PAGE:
I haven’t updated in a while. It’s the usual problem caused by life and lifetastic things getting in the way of actual blogging.
Let us correct that with an epic post about Australian politics.
I’m a conservative. I think that, in general terms, the status quo should be the default rational position. Progressives, on the other hand, think that no position should be privileged. As one position is not clearly more correct than the other, it comes down to preference. It also means that I can’t declare political ‘opponents’ moronic, retarded, insane, or any other ableist pejorative simply on the grounds that their preferences differ to mine.
My Twitter habits, as a result, are fairly atypical. I follow more people who are progressive than conservative. The sort of conservatives I like (and admire) tend not to be the sort of conservative with a Twitter account. The sort of conservative with a Twitter account tend to be neo-cons and hate mongers.
It was therefore deeply shocking to see my Twitter feed, dominated as it is by left-wingers, erupt into a foamy groupthink of hate, prompted by little more than a few farmers driving trucks.
As part of a campaign against a number of policies, a protest group called ‘The Convoy of No Confidence’ drove trucks to Canberra as a demonstration of their concerns. The idea was to have something dramatic so that the media would pay attention. Groups of all political persuasions do it: during the Howard years, the left burnt flags, effigies of Howard, and blockaded roads with marches.
When it’s a predominately right-wing protest, the left flare up in a chorus of ‘How dare you?’. My Twitter feed has been hijacked by ‘Dumb Fucks on Trucks’, by ‘Convoy of No Clue’, by ‘Convoy of Incontinence’, and so on.
But nobody’s been able to say why the activism is illegitimate.
There is a clear and not unreasonable concern that the current government is unsympathetic to the views of regional and rural Australians. When the cruelty to exported animals problem erupted, instead of attacking the MLA, the ALP punished farmers by banning exports to a not insignificant market. If the Government (rightly, in my view) banned the import of coffee that wasn’t fair trade, shutting down nearly every inner city coffee shop and pumping up the cost of lattes, there would be an outcry. But because rural and regional Australians are given secondary consideration to populist reactions to inner city qualms, live exports were banned…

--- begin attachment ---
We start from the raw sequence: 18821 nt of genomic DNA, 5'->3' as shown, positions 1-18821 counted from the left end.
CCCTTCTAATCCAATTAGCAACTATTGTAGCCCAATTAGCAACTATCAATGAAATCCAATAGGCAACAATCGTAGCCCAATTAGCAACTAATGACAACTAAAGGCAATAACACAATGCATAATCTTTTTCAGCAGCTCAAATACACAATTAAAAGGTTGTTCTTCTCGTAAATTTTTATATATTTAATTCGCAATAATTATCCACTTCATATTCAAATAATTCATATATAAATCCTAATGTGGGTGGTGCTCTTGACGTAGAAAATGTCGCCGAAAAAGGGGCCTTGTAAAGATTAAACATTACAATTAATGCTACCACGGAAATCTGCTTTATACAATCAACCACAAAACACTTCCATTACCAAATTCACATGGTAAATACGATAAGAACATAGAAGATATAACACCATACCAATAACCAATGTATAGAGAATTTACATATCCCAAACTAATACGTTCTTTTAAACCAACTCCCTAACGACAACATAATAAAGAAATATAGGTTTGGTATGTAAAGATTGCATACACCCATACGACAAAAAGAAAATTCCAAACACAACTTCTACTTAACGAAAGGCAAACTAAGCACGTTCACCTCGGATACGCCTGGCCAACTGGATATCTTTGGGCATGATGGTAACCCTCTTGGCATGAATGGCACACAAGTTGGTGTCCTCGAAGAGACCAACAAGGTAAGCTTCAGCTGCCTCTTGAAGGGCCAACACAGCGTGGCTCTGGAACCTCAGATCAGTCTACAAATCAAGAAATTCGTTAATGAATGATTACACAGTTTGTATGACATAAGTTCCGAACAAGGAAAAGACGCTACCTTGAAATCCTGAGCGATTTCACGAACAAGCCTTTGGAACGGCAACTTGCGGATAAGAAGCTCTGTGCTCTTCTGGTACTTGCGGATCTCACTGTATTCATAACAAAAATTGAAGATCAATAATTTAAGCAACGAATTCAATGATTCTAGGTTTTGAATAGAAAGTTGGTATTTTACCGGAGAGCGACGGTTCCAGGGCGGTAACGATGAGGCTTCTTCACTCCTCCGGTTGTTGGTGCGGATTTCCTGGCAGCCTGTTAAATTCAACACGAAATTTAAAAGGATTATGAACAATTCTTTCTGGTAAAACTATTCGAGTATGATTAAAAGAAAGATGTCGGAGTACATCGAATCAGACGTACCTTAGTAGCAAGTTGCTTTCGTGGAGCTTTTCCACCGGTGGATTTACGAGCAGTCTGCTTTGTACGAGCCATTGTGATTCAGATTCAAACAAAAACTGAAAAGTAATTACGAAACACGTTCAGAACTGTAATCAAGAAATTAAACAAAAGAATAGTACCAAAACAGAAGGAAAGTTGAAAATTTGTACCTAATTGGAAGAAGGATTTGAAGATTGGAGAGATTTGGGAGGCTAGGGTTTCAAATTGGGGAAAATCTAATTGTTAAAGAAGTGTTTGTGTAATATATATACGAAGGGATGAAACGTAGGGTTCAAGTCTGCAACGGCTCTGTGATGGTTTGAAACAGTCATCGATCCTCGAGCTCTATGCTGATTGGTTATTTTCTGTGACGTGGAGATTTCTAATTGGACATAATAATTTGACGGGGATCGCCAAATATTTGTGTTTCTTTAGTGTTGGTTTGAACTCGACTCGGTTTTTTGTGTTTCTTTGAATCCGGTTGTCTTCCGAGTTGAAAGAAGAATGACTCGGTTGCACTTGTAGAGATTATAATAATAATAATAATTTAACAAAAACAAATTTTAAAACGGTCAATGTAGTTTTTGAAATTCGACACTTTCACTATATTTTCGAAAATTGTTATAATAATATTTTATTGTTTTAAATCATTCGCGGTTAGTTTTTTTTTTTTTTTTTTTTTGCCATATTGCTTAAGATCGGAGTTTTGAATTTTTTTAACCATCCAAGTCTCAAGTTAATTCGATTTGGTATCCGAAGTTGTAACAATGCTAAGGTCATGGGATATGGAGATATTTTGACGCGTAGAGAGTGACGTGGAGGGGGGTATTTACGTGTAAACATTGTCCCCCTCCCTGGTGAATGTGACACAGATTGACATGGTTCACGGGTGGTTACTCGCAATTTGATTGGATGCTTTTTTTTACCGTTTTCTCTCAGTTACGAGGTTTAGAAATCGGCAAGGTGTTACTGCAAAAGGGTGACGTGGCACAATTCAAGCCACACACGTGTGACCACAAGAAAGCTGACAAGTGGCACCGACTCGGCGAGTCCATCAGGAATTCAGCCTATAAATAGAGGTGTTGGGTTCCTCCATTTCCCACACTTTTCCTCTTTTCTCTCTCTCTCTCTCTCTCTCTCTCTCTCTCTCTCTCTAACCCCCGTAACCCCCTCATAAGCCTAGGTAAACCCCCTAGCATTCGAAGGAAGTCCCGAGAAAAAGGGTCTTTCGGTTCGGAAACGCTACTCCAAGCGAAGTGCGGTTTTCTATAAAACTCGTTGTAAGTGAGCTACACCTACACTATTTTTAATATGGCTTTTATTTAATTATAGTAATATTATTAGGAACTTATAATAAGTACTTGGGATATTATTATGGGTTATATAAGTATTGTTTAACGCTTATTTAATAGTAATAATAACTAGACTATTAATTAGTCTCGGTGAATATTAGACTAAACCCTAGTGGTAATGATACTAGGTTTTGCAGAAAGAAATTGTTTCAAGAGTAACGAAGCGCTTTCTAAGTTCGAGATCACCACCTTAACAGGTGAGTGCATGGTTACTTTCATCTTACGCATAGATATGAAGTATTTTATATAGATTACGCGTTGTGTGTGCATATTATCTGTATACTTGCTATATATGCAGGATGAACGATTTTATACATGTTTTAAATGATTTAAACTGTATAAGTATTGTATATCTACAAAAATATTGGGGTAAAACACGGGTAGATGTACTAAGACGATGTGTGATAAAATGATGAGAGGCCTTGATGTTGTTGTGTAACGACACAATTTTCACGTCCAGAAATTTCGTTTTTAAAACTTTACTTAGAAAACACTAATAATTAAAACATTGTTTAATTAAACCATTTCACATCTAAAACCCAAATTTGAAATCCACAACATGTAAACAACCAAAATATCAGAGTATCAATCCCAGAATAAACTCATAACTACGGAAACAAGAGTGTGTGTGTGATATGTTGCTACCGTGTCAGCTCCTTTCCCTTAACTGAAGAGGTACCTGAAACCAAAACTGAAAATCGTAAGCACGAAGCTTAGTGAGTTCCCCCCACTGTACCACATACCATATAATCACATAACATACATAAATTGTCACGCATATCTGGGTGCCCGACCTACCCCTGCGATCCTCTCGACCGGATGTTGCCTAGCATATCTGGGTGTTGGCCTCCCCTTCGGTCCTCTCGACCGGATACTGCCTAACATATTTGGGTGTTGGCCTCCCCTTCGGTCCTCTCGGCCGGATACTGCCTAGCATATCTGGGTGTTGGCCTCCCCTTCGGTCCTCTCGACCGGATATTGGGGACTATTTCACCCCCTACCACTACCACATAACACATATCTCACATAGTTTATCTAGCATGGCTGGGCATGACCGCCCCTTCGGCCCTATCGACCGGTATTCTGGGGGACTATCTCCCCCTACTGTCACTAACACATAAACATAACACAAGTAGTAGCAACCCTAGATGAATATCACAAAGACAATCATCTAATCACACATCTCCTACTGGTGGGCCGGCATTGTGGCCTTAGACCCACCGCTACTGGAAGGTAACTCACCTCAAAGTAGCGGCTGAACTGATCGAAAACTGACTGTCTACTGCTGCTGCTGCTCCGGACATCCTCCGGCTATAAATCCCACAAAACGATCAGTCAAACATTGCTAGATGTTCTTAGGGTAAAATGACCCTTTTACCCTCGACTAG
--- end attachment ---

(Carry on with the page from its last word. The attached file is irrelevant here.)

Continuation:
… Then the ban was overturned…
… And now nobody really knows the state of play.
The reason the anti-Carbon Tax rhetoric of the Opposition is so persuasive is that the ALP is dreadful at communicating with rural and regional Australia. The ALP, rightly or wrongly, has responded to the inner city threat of the Greens, sacrificing its interest in regional votes. That’s why this Convoy exists. It’s a symptom of a broader political malaise upon which the LNP is capitalising.
Instead of engaging in conversation, the left has shown the same tribalism and factionalism as the right. The concerns of the Convoy aren’t worth listening to, apparently, and so they should be mocked until they shut up.
The Convoy is yet another opportunity for the ALP to engage with the disaffected. The Convoy is yet another opportunity for the ALP to see how it’s failing to win hearts and minds.
But… No. It’s just easier to consider them to be ‘from the other side’ – eternally and forever stuck in bumpkin views of the world. What a sad waste of opportunity.